Wholeness

Gender and Sexuality: Week 1

Wholeness
Monday, April 16, 2018

In the Hebrew Scriptures, prior to the influence of the Platonic dualism that deemed body as bad and spirit as good, there is a much more integrated notion of the human being. The biblical writers believed that the divine breath, breathed into Adam and Eve, indwells the soul, mind, and body. Each of these are expressions of the divine Spirit.

The great example of this integration is the beautiful Song of Songs, which somehow was accepted into the officially recognized Scriptures. Over time, various Christian writers interpreted it as an allegory or a metaphor of God’s love for God’s people. It’s fine to read Song of Songs in this way, but the book is clearly, from beginning to end, unapologetic erotic poetry. Here is just a taste:

The Bride:
My Beloved is fresh and ruddy,
to be known among ten thousand.
His head is golden, purest gold,
his locks are palm fronds
and black as the raven. . . .
His lips are lilies,
distilling pure myrrh. . . . (5:10-13)

The Bridegroom:
How beautiful are your feet in their sandals,
O prince’s daughter!
The curve of your thighs is like the curve of a necklace,
work of a master hand.
Your navel is a bowl well rounded
with no lack of wine. . . .
Your two breasts are two fawns,
twins of a gazelle. . . .
How beautiful you are, how charming,
my love, my delight! (7:2-5)

This is the Bible—talking about lips and navels, delighting in human sensuality! Why did God let us get so excited about one another’s bodies and beauty? Could God be playing a trick on us, saying, “I’m going to create sexual attraction and arousal in you, but don’t you dare think, feel, or act upon it!” Of course not! That can’t be what God intended when God said over and over about Creation: “It is good! It is very good!” (see Genesis 1:10, 12, 18, 21, 25, 31). How much harm we’ve caused by repressing and shaming this good and natural part of our being.

Father Ron Rolheiser offers a helpful definition of sexuality:

The word sex has a Latin root, the verb secare. In Latin, secare means “to cut off,” “to sever,” “to amputate,” “to disconnect from the whole.” To be sexed, therefore, literally means to be cut off from, to be severed from, to be amputated from the whole. . . .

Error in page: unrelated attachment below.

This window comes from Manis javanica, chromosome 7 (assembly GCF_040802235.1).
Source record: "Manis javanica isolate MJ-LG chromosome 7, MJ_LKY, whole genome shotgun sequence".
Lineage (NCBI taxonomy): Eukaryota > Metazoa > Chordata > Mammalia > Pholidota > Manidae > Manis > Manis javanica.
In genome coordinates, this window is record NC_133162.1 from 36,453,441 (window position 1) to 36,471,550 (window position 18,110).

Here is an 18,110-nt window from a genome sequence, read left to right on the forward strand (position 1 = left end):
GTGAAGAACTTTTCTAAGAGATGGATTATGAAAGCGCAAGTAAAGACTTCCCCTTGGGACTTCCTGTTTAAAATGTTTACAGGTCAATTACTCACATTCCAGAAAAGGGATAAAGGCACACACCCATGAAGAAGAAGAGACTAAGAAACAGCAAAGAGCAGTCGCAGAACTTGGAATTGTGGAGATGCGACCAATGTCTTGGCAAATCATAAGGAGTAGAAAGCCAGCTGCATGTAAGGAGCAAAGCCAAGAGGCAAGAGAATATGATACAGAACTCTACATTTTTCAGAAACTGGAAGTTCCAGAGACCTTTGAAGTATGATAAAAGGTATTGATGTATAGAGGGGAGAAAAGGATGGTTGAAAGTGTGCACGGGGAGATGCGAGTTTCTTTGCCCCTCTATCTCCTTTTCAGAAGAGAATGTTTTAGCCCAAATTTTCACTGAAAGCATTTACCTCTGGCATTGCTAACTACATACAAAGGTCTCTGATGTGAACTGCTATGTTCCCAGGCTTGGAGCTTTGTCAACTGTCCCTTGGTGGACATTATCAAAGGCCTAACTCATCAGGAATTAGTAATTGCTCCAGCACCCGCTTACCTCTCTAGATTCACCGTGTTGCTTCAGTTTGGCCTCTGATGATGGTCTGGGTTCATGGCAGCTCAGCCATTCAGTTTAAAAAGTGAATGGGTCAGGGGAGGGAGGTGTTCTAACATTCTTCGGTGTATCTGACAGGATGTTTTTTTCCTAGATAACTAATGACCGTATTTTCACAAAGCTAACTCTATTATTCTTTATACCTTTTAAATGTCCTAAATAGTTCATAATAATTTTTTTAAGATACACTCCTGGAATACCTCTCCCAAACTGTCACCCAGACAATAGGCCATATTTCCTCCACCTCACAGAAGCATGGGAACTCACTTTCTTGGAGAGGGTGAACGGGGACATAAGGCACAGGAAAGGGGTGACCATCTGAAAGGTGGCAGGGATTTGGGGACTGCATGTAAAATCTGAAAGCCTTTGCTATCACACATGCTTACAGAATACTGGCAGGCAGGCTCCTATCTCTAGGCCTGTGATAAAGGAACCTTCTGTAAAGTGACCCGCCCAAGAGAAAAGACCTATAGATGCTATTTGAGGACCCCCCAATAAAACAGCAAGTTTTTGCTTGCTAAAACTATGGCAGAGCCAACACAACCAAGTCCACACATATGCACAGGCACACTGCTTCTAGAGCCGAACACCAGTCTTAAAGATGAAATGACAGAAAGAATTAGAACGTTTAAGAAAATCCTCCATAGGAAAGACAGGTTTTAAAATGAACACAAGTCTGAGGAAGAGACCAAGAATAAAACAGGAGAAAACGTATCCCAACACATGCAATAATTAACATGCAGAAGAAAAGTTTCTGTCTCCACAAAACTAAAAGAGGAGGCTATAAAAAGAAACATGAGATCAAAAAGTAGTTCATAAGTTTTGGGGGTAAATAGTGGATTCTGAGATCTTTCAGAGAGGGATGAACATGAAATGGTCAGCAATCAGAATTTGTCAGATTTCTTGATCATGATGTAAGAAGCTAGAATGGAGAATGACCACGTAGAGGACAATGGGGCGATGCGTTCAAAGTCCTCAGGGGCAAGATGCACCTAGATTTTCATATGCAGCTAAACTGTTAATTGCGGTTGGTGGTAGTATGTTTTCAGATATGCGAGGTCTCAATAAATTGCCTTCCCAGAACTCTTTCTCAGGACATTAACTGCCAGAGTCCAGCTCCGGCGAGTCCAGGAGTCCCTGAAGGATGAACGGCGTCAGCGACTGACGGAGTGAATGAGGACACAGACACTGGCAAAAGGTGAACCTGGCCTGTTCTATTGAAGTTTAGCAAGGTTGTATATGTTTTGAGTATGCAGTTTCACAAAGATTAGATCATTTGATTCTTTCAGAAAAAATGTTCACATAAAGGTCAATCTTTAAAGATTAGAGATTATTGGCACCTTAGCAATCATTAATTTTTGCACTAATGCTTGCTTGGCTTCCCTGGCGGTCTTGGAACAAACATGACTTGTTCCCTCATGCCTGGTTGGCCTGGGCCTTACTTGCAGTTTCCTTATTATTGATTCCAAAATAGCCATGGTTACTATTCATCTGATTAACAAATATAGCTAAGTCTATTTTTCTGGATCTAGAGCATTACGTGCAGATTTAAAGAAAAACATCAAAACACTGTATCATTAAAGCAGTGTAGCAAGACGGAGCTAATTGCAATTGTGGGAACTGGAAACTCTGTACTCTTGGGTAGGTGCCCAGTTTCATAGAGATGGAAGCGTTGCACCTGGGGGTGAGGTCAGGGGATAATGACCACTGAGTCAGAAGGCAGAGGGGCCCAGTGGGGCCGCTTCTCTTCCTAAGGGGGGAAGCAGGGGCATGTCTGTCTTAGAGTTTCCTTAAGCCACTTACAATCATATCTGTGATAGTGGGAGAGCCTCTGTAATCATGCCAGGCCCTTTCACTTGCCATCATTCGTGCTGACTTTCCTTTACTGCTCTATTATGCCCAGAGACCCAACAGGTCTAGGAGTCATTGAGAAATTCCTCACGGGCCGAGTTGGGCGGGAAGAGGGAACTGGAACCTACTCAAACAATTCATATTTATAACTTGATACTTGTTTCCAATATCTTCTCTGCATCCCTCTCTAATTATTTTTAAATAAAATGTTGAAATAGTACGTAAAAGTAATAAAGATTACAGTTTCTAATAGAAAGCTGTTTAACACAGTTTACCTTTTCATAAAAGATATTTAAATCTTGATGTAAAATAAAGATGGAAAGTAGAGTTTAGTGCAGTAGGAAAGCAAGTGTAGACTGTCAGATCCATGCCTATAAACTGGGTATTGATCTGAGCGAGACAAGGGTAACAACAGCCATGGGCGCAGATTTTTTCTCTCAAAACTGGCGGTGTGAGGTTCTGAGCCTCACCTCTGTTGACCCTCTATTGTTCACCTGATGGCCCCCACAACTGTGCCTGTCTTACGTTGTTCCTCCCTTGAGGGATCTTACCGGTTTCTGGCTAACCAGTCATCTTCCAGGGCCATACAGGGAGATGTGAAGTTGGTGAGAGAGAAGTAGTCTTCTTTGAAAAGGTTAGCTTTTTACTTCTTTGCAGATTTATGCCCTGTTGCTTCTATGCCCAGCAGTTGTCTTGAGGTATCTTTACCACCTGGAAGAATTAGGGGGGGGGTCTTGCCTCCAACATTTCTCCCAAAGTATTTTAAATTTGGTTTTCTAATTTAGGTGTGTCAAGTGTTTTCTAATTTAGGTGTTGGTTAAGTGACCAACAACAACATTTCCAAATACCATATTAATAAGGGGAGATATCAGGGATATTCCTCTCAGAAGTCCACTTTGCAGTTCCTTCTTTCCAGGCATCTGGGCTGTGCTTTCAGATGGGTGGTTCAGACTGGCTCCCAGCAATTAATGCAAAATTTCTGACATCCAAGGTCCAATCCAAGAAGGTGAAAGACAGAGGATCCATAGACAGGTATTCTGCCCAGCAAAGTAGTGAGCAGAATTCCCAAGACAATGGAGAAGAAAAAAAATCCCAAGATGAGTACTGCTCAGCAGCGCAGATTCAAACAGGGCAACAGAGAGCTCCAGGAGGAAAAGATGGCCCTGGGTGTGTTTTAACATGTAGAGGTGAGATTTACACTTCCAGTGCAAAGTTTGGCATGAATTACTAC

We wake up in the world and in every cell of our being we ache, consciously and unconsciously, sensing that we are incomplete . . . aching at every level for a wholeness that, at some dark level, we know we have been separated from. [1]

And so we seek to rediscover our inherent wholeness through relationship and intimacy with others.

References:
[1] Ronald Rolheiser, The Holy Longing: The Search for a Christian Spirituality (Doubleday: 1999), 193-194.

Adapted from Richard Rohr, Gate of the Temple: Spirituality & Sexuality, disc 1 (Center for Action and Contemplation: 1991, 2006, 2009), CD, MP3 download.

Image credit: Study for the Libyan Sibyl (detail), Michelangelo Buonarotti, ca. 1510-11. Metropolitan Museum of Art, New York.
Inspiration for this week’s banner image: The body is a sacrament . . . a visible sign of invisible grace. . . . All our inner life and intimacy of soul longs to find an outer mirror. It longs for a form in which it can be seen, felt, and touched. The body is the mirror where the secret world of the soul comes to expression. . . . The body is the temple of the Holy Spirit. —John O’Donohue

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